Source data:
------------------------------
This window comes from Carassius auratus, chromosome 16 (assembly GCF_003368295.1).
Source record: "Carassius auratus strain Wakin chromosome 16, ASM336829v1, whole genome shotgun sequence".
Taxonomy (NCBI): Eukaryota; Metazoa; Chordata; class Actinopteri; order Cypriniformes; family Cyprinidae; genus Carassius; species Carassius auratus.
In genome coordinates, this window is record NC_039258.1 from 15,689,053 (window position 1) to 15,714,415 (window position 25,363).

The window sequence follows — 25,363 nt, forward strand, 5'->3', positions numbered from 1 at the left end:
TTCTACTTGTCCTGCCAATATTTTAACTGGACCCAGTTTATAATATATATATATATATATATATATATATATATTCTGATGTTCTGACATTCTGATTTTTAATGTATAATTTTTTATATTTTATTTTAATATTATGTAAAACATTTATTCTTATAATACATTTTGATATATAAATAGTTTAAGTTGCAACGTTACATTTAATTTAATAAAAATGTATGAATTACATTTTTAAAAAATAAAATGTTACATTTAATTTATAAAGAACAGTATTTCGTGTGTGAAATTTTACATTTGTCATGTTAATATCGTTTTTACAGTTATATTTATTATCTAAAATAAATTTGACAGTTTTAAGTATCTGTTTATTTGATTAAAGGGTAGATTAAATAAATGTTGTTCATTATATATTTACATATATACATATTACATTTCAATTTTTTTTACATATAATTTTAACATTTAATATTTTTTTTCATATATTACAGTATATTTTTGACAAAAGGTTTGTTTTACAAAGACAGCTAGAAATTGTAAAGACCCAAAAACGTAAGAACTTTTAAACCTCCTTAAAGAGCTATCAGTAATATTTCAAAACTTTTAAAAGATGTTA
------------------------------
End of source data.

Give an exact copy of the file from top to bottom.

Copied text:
This window comes from Carassius auratus, chromosome 16 (assembly GCF_003368295.1).
Source record: "Carassius auratus strain Wakin chromosome 16, ASM336829v1, whole genome shotgun sequence".
Taxonomy (NCBI): Eukaryota; Metazoa; Chordata; class Actinopteri; order Cypriniformes; family Cyprinidae; genus Carassius; species Carassius auratus.
In genome coordinates, this window is record NC_039258.1 from 15,689,053 (window position 1) to 15,714,415 (window position 25,363).

The window sequence follows — 25,363 nt, forward strand, 5'->3', positions numbered from 1 at the left end:
TTCTACTTGTCCTGCCAATATTTTAACTGGACCCAGTTTATAATATATATATATATATATATATATATATATATTCTGATGTTCTGACATTCTGATTTTTAATGTATAATTTTTTATATTTTATTTTAATATTATGTAAAACATTTATTCTTATAATACATTTTGATATATAAATAGTTTAAGTTGCAACGTTACATTTAATTTAATAAAAATGTATGAATTACATTTTTAAAAAATAAAATGTTACATTTAATTTATAAAGAACAGTATTTCGTGTGTGAAATTTTACATTTGTCATGTTAATATCGTTTTTACAGTTATATTTATTATCTAAAATAAATTTGACAGTTTTAAGTATCTGTTTATTTGATTAAAGGGTAGATTAAATAAATGTTGTTCATTATATATTTACATATATACATATTACATTTCAATTTTTTTTACATATAATTTTAACATTTAATATTTTTTTTCATATATTACAGTATATTTTTGACAAAAGGTTTGTTTTACAAAGACAGCTAGAAATTGTAAAGACCCAAAAACGTAAGAACTTTTAAACCTCCTTAAAGAGCTATCAGTAATATTTCAAAACTTTTAAAAGATGTTA